Setting up a RAID on a Linux server
This page describes how to setup and operate a RAID (Redundant
Array of Independent Disks) on a Linux machine. More general information
about the different kinds of RAIDs can be found here.
Hardware or software RAID?
Within Linux you may operate a RAID system in software, or using dedicated
RAID operated in hardware has 2 main advantages compared to RAID done in
software: it is generally faster and simpler to use. However, it is generally
much more expensive.
The most common form of hardware RAID takes the form
of a SCSI or Fibre-Channel box, and uses a dedicated chip to perform RAID
operations. Hardware RAID can also present as a PCI card. Actually, "pure"
hardware RAID solutiona as PCI cards are rare animals, as most of these
solutions use the CPU to perform some of their operations.
Software RAID is totally handled by the central unit, which dispatches
the data and makes all the necessary computations.
The Promise FastTrak100 TX2
This PCI card is not a true "hardware RAID" solution, as it does not
feature an onboard processor. It is merely a "firmware" solution. Its main
advantage is that it is cheap: it can be had for about 100 EUR. Initially
4 of our nodes were equipped with this model, which we replaced with 3ware
Escalade cards (see below).
2 ATA drive interfaces (master+slave) for up to 4 hard drives
support for RAID 0,1,1+0 and JBOD
Hot spare capability
Native Linux kernel support (2.2.15 and above)
3DM remote disk management through the WWW.
MSRP: about 100 EUR (EC); 85$ (US)
Promise had released a driver module for Linux. Unfortunately
it was not (yet) open-source, and the binary was available only for a small
set of kernel versions, which did not match ours. So we prefered to go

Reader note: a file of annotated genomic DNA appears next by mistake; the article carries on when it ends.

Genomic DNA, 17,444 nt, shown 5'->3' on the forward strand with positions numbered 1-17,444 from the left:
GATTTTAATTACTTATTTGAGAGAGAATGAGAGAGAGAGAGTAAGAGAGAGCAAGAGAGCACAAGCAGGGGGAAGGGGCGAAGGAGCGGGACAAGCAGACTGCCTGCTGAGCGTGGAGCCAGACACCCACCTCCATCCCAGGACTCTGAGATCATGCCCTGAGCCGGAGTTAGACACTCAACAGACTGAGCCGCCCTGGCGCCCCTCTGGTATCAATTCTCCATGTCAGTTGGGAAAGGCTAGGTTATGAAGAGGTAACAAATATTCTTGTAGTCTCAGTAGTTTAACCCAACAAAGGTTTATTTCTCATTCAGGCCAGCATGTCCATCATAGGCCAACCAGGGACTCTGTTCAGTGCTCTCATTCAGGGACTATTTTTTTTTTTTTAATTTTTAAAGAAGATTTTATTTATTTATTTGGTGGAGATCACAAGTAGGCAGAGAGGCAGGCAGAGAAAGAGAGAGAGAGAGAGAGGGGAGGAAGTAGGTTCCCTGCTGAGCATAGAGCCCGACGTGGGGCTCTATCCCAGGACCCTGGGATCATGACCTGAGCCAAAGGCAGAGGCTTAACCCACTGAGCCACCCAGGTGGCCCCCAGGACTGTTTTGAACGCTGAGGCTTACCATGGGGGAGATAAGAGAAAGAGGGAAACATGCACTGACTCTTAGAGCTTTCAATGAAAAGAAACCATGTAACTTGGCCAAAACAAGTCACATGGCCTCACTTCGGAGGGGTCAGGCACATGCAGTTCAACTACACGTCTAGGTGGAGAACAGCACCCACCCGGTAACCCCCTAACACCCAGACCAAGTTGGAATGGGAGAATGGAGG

for the pure Linux version using the RAIDTools, although it is somewhat
of a pity to use a RAID card for this. Using the RAIDTools is straightforward;
after installing the RPM, we set as a RAID 0 our 8 disks by creating
a /dev/raidtab ASCII file containing
next we actually create the RAID with
% mkdraid /dev/md0
On powerful systems, a fairly high performance can be obtained with
software RAID. With a good controller and 5-6 disks or more, RAID0
performance will generally be limited by the bandwidth of the PCI bus (~130MB/s
on a 32bit/33MHz system, and twice this number with a 64bit/33MHz bus).
RAID5 is another story. Although sequential write speeds exceeding 100MB/s
and read speeds >150MB/s can be measured in benchmarks, we noticed a dramatic
drop in performance (by a factor 2 or more) once the machine was put under
modest computing load.
The 3Ware Escalade cards
The 3Ware Escalade
products are some of the few hardware RAID PCI products with excellent
support in Linux. We chose these cards to equip our machines because of
their good performance in RAID5. A review of the 7450 model is available
5 of our cluster nodes run the 7850 model (8 drives). 4 other nodes are
equipped with the more recent 7500-12 model, which support up to 12 ATA
Installation is a breeze, just make sure that the 3Ware driver is activated
in the Linux kernel, or installed as a module. Once the card and the disks
are installed and configured, the array(s) are seen as /dev/sda,
like standard SCSI devices.
4 to 12 ATA drive interfaces (all masters)
support for RAID 0,1,5,1+0 and JBOD